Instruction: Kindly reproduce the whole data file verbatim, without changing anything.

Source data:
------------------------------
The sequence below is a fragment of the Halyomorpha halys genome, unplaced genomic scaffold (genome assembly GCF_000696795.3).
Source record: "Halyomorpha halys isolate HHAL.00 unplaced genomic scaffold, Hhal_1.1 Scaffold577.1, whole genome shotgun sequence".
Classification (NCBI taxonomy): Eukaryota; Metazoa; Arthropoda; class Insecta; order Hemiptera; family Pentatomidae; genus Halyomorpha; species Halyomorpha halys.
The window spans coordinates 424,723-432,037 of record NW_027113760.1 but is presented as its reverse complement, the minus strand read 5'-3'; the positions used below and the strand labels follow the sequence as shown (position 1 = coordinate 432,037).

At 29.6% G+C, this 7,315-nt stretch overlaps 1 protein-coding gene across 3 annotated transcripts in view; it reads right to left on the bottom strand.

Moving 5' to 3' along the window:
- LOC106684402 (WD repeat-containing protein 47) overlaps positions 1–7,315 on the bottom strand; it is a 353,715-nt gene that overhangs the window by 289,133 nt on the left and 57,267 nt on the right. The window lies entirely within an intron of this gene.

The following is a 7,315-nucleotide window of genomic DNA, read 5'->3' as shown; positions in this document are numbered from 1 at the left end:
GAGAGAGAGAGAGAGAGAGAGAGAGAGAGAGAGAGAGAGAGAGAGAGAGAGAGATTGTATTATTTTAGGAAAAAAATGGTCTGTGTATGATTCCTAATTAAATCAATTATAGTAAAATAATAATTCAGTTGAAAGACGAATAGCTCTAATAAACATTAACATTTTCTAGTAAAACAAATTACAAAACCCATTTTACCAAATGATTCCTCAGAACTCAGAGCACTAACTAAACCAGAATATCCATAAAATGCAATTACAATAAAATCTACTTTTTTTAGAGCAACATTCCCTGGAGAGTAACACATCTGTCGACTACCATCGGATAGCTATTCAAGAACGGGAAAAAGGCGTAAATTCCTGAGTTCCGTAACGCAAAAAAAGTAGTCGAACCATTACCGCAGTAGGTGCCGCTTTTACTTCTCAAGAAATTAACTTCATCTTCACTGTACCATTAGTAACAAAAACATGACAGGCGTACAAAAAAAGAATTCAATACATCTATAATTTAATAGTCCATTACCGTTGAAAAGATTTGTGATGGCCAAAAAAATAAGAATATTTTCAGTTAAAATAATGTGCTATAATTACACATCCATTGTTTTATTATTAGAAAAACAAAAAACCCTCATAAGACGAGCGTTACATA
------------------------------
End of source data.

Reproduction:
The sequence below is a fragment of the Halyomorpha halys genome, unplaced genomic scaffold (genome assembly GCF_000696795.3).
Source record: "Halyomorpha halys isolate HHAL.00 unplaced genomic scaffold, Hhal_1.1 Scaffold577.1, whole genome shotgun sequence".
Classification (NCBI taxonomy): Eukaryota; Metazoa; Arthropoda; class Insecta; order Hemiptera; family Pentatomidae; genus Halyomorpha; species Halyomorpha halys.
The window spans coordinates 424,723-432,037 of record NW_027113760.1 but is presented as its reverse complement, the minus strand read 5'-3'; the positions used below and the strand labels follow the sequence as shown (position 1 = coordinate 432,037).

At 29.6% G+C, this 7,315-nt stretch overlaps 1 protein-coding gene across 3 annotated transcripts in view; it reads right to left on the bottom strand.

Moving 5' to 3' along the window:
- LOC106684402 (WD repeat-containing protein 47) overlaps positions 1–7,315 on the bottom strand; it is a 353,715-nt gene that overhangs the window by 289,133 nt on the left and 57,267 nt on the right. The window lies entirely within an intron of this gene.

The following is a 7,315-nucleotide window of genomic DNA, read 5'->3' as shown; positions in this document are numbered from 1 at the left end:
GAGAGAGAGAGAGAGAGAGAGAGAGAGAGAGAGAGAGAGAGAGAGAGAGAGAGATTGTATTATTTTAGGAAAAAAATGGTCTGTGTATGATTCCTAATTAAATCAATTATAGTAAAATAATAATTCAGTTGAAAGACGAATAGCTCTAATAAACATTAACATTTTCTAGTAAAACAAATTACAAAACCCATTTTACCAAATGATTCCTCAGAACTCAGAGCACTAACTAAACCAGAATATCCATAAAATGCAATTACAATAAAATCTACTTTTTTTAGAGCAACATTCCCTGGAGAGTAACACATCTGTCGACTACCATCGGATAGCTATTCAAGAACGGGAAAAAGGCGTAAATTCCTGAGTTCCGTAACGCAAAAAAAGTAGTCGAACCATTACCGCAGTAGGTGCCGCTTTTACTTCTCAAGAAATTAACTTCATCTTCACTGTACCATTAGTAACAAAAACATGACAGGCGTACAAAAAAAGAATTCAATACATCTATAATTTAATAGTCCATTACCGTTGAAAAGATTTGTGATGGCCAAAAAAATAAGAATATTTTCAGTTAAAATAATGTGCTATAATTACACATCCATTGTTTTATTATTAGAAAAACAAAAAACCCTCATAAGACGAGCGTTACATA